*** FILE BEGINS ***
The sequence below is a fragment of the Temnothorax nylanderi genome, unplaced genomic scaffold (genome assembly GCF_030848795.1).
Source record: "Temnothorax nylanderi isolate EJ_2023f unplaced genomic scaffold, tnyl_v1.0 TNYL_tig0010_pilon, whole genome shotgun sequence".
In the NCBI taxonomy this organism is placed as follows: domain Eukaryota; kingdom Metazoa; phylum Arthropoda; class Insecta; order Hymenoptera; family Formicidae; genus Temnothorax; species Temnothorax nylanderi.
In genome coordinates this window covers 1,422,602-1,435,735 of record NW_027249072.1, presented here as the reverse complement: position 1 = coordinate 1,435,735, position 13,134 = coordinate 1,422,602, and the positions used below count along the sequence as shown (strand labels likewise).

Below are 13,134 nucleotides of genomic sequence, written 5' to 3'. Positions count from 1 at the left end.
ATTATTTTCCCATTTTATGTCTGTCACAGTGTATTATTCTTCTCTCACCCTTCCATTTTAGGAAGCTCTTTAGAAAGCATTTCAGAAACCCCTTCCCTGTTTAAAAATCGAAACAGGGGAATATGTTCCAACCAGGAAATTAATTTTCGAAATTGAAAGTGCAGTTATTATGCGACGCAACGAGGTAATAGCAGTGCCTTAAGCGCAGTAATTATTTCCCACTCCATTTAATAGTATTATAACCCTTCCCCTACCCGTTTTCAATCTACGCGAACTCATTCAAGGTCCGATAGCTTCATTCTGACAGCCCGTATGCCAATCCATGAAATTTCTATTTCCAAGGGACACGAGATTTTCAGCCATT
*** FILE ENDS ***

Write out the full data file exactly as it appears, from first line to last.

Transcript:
The sequence below is a fragment of the Temnothorax nylanderi genome, unplaced genomic scaffold (genome assembly GCF_030848795.1).
Source record: "Temnothorax nylanderi isolate EJ_2023f unplaced genomic scaffold, tnyl_v1.0 TNYL_tig0010_pilon, whole genome shotgun sequence".
In the NCBI taxonomy this organism is placed as follows: domain Eukaryota; kingdom Metazoa; phylum Arthropoda; class Insecta; order Hymenoptera; family Formicidae; genus Temnothorax; species Temnothorax nylanderi.
In genome coordinates this window covers 1,422,602-1,435,735 of record NW_027249072.1, presented here as the reverse complement: position 1 = coordinate 1,435,735, position 13,134 = coordinate 1,422,602, and the positions used below count along the sequence as shown (strand labels likewise).

Below are 13,134 nucleotides of genomic sequence, written 5' to 3'. Positions count from 1 at the left end.
ATTATTTTCCCATTTTATGTCTGTCACAGTGTATTATTCTTCTCTCACCCTTCCATTTTAGGAAGCTCTTTAGAAAGCATTTCAGAAACCCCTTCCCTGTTTAAAAATCGAAACAGGGGAATATGTTCCAACCAGGAAATTAATTTTCGAAATTGAAAGTGCAGTTATTATGCGACGCAACGAGGTAATAGCAGTGCCTTAAGCGCAGTAATTATTTCCCACTCCATTTAATAGTATTATAACCCTTCCCCTACCCGTTTTCAATCTACGCGAACTCATTCAAGGTCCGATAGCTTCATTCTGACAGCCCGTATGCCAATCCATGAAATTTCTATTTCCAAGGGACACGAGATTTTCAGCCATT